Near infrared dye indocyanine green doped silica nanoparticles for biological imaging.
Summary of "Near infrared dye indocyanine green doped silica nanoparticles for biological imaging."
Indocyanine green (ICG) is an FDA-approved near infrared (NIR) fluorescent dye used in clinical imaging. However, its applications remain limited due to its short half-life, nonspecific plasma binding, optical instability, and poor aqueous stability. Dye doped silica nanoparticles provide an effective barrier in keeping the dye away from the surrounding environment, but ICG cannot be encapsulated into silica easily by conventional methods. In this study, ICG molecules ion-paired with a cationic polymer polyethylenimine (PEI) were successfully encapsulated into a silica matrix to form ICG doped silica nanoparticles by using the Stöber method. Pairing with PEI reduced self-quenching of fluorescence by preventing the aggregation of ICG molecules in silica nanoparticles. Dye leakage was also reduced to the level of 3-6% loss in 5 days. NIR fluorescence images of ICG doped silica NPs below a 2.0cm thick porcine muscle sample illuminated by NIR light were obtained.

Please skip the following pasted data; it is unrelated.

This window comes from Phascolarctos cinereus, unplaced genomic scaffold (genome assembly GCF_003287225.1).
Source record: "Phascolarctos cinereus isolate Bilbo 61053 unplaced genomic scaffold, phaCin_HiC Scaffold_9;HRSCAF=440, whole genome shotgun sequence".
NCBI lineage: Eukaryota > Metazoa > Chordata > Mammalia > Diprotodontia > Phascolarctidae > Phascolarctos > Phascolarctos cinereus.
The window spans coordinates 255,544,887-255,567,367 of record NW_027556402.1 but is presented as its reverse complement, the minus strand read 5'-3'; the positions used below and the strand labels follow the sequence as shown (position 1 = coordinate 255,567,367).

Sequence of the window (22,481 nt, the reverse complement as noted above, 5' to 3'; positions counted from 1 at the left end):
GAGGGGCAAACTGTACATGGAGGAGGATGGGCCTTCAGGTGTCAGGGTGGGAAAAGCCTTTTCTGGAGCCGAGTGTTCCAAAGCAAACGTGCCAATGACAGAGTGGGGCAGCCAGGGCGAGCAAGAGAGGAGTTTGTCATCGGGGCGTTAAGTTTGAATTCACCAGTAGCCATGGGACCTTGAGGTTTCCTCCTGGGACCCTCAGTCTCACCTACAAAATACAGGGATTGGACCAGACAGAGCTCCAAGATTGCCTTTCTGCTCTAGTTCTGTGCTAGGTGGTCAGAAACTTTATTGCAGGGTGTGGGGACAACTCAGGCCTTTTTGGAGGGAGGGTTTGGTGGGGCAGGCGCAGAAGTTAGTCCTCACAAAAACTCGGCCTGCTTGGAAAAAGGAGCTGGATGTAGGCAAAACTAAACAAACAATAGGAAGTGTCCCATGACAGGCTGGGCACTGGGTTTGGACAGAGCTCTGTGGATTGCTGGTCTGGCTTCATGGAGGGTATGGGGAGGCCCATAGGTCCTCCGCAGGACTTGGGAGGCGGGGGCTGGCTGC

Department of Chemistry, Seoul National University, Seoul 151-747, South Korea.
This article was published in the following journal.
- PubMed Source: http://www.ncbi.nlm.nih.gov/pubmed/22967569
- DOI: http://dx.doi.org/10.1016/j.talanta.2012.05.069
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